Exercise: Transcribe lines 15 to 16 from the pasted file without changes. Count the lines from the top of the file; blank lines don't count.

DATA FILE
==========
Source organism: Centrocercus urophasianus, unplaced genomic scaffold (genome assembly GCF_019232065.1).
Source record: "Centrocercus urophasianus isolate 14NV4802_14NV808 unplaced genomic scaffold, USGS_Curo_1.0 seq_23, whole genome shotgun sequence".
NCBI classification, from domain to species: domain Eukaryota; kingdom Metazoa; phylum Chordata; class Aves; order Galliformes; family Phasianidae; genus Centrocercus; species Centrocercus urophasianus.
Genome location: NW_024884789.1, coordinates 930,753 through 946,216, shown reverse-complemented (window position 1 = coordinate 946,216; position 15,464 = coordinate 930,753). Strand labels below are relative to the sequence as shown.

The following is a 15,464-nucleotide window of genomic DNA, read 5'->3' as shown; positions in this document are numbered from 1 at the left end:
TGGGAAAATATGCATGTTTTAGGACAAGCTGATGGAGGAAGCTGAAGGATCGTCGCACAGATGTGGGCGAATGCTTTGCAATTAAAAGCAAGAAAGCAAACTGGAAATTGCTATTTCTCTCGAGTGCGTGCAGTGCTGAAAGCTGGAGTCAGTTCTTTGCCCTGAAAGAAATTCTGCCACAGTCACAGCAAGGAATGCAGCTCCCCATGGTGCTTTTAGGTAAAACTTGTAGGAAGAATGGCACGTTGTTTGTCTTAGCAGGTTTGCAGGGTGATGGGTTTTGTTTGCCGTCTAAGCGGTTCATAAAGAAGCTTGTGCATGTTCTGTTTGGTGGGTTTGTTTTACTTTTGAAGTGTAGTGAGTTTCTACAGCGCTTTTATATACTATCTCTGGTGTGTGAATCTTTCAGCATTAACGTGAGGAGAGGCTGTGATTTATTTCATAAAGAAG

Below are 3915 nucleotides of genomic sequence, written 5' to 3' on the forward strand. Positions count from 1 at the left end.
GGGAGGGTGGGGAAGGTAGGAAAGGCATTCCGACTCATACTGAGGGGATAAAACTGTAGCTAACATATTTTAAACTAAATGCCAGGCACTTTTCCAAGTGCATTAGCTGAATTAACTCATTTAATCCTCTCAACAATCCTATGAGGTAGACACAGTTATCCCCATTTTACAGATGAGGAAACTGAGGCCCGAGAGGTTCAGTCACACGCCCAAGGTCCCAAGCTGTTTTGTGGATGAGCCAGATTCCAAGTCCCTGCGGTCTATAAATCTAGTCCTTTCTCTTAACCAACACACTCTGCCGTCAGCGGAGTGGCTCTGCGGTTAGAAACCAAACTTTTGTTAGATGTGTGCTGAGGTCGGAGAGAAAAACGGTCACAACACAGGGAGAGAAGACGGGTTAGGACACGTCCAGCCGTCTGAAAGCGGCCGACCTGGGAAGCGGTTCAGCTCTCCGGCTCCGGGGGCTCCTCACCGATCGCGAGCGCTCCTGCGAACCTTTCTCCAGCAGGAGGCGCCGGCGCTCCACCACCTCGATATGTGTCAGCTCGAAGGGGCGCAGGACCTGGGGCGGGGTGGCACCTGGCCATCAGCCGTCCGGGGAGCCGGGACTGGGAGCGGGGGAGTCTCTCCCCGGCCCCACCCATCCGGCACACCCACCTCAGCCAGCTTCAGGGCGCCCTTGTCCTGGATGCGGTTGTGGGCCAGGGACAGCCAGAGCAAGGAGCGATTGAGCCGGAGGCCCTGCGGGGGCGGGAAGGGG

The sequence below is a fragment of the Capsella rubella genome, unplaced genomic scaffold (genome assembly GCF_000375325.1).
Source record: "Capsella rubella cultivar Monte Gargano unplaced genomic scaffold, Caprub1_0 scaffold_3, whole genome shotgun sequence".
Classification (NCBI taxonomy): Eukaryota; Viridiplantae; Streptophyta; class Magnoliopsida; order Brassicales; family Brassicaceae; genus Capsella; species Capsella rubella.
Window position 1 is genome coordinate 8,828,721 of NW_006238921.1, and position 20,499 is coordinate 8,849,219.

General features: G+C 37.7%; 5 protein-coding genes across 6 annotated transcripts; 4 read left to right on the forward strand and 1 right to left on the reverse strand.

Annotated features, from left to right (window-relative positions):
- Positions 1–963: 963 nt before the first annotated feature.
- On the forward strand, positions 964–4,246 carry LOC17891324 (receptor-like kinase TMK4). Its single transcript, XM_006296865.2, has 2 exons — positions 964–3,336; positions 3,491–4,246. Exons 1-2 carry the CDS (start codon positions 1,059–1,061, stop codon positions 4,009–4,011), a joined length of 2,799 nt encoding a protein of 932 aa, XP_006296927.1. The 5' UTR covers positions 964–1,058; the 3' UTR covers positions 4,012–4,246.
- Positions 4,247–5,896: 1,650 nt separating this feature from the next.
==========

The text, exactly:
- Positions 1–963: 963 nt before the first annotated feature.
- On the forward strand, positions 964–4,246 carry LOC17891324 (receptor-like kinase TMK4). Its single transcript, XM_006296865.2, has 2 exons — positions 964–3,336; positions 3,491–4,246. Exons 1-2 carry the CDS (start codon positions 1,059–1,061, stop codon positions 4,009–4,011), a joined length of 2,799 nt encoding a protein of 932 aa, XP_006296927.1. The 5' UTR covers positions 964–1,058; the 3' UTR covers positions 4,012–4,246.